23 November 2013

Okay. I hardly search a particular topic by #hashtag, but when I do, I found something really really hilarious. Just like below.

It's so funny that, sometimes such an unimportant and not specific topic can be a Twitter trending topic. And I don't know why I'm talking about it at all.

Kids-with-smarphones these days might not know, that in my early phase of life in the 90s, hashtag was called hash key, and  the only place I found it was on a telephone (the real big telephone, whose the handle was so big as size-9 shoe, which when it's ringing, somebody will shout "I'll get it!!"). As Wikipedia says, it is an overlay of two horizontal strokes "=" across two forward-slash-like strokes "//", which was initially created as the replacement of "number", e.g. #3 means "number three".

It turned out that hashtag has a deeper function now. It's everywhere. I think it was Twitter that introduced the novel function, and then, it's not a social media if it doesn't have hashtag function.

So what is it about hashtag? Isn't it enough for people to have Google to make their search easier? We, as a society with devotion to ever-evolving instant life, always try to make everything even simpler, even faster. But is it effective? Do you search by #hashtag to get what you want, or is it simply out of curiosity and nosiness so to say, that you tap that coloured-differently word? Isn't it enough that online world already ruins our ability in writing by limiting it by 140 characters (which cause many many annoying unprecedented abbreviations, therefore affects our way of writing by pen), without even including an odd symbol in the middle of a sentence, which doesn't even have its original function? Or is it back to our basic need to be noticed, to be found, the crave for attention, and therefore it's due to the passive side of it that attracts more people to use it?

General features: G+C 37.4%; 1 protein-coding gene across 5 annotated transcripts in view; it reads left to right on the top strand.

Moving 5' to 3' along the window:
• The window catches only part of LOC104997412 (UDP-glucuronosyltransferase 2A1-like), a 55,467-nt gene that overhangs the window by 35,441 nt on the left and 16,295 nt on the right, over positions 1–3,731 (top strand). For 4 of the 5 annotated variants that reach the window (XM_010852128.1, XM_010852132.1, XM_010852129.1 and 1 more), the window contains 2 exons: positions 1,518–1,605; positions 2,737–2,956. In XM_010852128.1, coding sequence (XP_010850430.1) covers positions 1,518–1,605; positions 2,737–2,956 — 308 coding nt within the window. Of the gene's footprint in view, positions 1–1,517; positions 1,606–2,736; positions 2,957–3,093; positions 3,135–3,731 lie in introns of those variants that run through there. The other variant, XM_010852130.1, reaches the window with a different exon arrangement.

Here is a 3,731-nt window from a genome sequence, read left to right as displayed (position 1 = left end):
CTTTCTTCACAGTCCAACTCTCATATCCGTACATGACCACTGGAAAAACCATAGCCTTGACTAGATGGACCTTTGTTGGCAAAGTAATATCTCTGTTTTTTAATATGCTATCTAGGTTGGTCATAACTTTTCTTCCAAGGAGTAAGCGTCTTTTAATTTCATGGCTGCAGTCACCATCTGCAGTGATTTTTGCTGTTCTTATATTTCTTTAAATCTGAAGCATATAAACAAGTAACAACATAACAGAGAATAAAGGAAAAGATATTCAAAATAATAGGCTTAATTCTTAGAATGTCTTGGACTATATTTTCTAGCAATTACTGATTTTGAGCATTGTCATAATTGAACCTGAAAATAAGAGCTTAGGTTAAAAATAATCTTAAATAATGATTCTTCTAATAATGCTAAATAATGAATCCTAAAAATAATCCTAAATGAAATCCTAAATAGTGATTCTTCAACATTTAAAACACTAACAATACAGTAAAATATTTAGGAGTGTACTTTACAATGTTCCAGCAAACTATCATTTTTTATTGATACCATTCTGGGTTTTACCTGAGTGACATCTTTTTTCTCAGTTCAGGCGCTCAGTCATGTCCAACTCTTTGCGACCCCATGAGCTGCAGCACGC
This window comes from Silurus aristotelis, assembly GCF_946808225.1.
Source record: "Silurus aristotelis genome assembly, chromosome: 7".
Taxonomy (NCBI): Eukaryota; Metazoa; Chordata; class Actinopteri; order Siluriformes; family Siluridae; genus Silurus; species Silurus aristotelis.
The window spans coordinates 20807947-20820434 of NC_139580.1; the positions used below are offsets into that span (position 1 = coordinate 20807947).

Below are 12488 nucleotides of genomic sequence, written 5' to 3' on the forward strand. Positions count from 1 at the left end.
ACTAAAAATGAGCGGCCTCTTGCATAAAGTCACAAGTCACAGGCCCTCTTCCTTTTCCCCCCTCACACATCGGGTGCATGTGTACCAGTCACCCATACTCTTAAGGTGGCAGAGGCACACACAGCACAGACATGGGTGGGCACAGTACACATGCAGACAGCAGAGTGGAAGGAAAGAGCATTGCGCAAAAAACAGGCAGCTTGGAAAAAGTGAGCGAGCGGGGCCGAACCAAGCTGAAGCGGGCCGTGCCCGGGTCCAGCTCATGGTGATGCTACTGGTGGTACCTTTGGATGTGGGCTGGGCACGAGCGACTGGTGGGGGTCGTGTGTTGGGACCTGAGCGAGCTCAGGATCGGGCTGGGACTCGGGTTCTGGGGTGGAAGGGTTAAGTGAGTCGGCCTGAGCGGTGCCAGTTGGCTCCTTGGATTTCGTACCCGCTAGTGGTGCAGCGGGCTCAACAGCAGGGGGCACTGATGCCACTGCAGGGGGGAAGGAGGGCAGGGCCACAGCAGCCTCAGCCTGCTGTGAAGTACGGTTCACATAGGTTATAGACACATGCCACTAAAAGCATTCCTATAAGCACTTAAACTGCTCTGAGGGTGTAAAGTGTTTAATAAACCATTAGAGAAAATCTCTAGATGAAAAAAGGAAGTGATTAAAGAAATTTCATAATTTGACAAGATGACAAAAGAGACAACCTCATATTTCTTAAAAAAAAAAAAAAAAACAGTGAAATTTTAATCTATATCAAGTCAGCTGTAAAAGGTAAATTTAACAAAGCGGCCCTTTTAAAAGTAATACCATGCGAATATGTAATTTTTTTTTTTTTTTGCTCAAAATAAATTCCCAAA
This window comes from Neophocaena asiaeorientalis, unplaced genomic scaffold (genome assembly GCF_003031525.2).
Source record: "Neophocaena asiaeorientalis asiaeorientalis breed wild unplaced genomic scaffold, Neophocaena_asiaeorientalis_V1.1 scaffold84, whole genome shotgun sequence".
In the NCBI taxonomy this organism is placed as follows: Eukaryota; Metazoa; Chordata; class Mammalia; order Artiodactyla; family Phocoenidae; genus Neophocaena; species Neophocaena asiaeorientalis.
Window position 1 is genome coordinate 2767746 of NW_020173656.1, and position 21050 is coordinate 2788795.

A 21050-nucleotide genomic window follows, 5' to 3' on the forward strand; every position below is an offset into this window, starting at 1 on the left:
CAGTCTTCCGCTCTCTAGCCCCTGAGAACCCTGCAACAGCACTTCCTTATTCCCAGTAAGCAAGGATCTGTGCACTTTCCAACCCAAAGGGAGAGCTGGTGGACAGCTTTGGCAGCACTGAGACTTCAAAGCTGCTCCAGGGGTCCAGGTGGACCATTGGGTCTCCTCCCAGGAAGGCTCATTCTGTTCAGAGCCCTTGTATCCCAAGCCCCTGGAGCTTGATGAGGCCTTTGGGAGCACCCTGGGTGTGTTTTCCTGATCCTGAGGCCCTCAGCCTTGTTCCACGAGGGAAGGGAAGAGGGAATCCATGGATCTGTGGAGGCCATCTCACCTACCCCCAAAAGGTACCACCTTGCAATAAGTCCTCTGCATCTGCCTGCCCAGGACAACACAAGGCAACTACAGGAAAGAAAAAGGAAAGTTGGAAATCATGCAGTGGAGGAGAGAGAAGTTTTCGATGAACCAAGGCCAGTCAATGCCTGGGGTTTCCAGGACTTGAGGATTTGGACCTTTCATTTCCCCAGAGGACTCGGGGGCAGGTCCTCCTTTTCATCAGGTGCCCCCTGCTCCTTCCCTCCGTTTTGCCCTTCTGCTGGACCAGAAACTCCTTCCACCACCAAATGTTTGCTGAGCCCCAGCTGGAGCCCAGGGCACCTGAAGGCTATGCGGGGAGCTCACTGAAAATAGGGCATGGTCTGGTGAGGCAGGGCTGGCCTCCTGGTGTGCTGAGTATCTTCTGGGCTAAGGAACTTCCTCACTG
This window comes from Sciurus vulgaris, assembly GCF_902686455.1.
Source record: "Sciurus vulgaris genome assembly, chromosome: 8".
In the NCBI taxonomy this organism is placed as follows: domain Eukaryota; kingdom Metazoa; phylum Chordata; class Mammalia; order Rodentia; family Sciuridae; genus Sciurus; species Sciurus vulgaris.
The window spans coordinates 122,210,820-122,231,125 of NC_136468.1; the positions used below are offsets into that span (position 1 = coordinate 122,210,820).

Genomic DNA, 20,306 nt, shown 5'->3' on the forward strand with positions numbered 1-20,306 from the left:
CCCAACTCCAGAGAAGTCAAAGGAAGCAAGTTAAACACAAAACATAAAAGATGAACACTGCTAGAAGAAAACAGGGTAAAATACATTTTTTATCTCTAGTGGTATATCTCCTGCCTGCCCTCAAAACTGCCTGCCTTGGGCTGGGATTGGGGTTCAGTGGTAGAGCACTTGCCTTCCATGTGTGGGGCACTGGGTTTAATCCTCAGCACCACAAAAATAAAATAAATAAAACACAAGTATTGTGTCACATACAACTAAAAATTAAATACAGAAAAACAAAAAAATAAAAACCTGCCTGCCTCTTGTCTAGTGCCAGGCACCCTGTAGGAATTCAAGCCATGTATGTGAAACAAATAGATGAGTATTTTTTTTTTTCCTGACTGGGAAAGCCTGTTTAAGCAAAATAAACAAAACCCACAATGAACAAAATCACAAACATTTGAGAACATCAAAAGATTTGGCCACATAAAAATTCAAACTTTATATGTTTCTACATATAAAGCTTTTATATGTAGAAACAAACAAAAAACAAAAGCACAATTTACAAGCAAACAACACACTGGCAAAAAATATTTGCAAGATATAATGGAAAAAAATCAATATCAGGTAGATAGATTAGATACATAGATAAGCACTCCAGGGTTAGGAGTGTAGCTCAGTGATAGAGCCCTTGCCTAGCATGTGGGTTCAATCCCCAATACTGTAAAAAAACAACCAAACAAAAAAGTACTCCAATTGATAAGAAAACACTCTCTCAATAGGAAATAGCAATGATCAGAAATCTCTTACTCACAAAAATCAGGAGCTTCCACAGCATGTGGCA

Signorfandi, #I #don't #know #this #crazy #world #anymore

ps. I don't know either if hashtag works with apostrophes combined
pss. "hashtag" still gets red correction-needed mark below it, which makes it 'not (yet) an English word